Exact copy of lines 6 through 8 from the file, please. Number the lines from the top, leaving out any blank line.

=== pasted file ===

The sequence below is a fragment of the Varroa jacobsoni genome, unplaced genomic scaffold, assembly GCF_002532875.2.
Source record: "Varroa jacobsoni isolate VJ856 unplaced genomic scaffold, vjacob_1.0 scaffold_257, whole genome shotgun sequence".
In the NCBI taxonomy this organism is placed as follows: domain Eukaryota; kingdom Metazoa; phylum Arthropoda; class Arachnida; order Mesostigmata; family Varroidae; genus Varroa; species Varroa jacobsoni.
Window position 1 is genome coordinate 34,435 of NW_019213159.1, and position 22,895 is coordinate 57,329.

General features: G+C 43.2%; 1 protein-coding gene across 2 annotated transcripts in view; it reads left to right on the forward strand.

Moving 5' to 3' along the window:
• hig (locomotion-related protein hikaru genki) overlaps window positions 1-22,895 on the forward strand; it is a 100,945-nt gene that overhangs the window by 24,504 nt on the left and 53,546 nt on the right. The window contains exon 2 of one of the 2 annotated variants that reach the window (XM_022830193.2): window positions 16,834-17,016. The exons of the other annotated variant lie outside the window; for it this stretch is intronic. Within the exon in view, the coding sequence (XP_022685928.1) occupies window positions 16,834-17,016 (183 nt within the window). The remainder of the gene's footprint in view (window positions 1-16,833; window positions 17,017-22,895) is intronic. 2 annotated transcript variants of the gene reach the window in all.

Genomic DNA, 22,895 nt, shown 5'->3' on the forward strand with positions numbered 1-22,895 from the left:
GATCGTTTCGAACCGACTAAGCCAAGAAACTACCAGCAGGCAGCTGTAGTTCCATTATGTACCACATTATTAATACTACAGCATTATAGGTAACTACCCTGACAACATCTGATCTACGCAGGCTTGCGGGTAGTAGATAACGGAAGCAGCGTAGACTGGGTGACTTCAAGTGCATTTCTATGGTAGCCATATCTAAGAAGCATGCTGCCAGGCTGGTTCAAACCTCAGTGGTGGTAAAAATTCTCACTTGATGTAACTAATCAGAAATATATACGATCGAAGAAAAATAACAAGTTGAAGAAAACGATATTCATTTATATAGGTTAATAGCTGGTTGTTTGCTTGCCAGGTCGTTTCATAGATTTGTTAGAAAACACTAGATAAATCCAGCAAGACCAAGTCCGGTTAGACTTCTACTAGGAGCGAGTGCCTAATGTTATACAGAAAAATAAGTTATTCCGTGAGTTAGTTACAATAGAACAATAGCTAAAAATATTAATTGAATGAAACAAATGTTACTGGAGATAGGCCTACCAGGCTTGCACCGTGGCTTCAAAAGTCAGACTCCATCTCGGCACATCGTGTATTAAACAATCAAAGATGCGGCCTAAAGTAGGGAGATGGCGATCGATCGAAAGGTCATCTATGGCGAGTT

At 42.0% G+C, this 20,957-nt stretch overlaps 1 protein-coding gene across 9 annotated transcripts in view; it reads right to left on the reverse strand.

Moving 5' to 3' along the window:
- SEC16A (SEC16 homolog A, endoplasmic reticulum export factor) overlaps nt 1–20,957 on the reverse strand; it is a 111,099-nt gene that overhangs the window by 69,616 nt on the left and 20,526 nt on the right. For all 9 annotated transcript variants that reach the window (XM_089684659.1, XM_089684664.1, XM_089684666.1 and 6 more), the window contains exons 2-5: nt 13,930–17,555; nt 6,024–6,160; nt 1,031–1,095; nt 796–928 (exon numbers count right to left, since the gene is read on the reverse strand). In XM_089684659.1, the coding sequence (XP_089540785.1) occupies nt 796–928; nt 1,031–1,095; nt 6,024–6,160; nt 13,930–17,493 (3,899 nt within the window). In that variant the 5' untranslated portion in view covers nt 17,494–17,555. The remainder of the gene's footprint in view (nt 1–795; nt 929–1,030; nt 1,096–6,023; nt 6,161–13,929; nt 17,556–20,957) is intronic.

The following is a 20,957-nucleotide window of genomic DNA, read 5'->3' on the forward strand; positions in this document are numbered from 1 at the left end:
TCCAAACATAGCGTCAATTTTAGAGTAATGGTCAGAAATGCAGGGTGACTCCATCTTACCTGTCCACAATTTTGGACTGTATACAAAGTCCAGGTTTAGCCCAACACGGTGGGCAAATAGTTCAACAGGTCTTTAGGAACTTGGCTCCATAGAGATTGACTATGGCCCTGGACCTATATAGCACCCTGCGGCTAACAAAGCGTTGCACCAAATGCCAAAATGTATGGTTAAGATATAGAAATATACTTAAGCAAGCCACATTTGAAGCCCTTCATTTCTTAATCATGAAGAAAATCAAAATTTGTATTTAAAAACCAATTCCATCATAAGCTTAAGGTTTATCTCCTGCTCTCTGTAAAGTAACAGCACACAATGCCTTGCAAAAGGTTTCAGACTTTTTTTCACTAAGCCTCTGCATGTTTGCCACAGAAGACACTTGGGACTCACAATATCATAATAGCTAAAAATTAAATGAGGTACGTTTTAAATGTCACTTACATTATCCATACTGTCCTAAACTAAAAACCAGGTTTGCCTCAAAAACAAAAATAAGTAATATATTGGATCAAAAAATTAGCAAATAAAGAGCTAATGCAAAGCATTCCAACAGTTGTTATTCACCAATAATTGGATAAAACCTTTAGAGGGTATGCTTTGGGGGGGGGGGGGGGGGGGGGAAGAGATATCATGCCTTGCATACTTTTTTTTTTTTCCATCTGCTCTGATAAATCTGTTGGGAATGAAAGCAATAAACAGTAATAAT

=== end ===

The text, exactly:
Moving 5' to 3' along the window:
• hig (locomotion-related protein hikaru genki) overlaps window positions 1-22,895 on the forward strand; it is a 100,945-nt gene that overhangs the window by 24,504 nt on the left and 53,546 nt on the right. The window contains exon 2 of one of the 2 annotated variants that reach the window (XM_022830193.2): window positions 16,834-17,016. The exons of the other annotated variant lie outside the window; for it this stretch is intronic. Within the exon in view, the coding sequence (XP_022685928.1) occupies window positions 16,834-17,016 (183 nt within the window). The remainder of the gene's footprint in view (window positions 1-16,833; window positions 17,017-22,895) is intronic. 2 annotated transcript variants of the gene reach the window in all.

Genomic DNA, 22,895 nt, shown 5'->3' on the forward strand with positions numbered 1-22,895 from the left: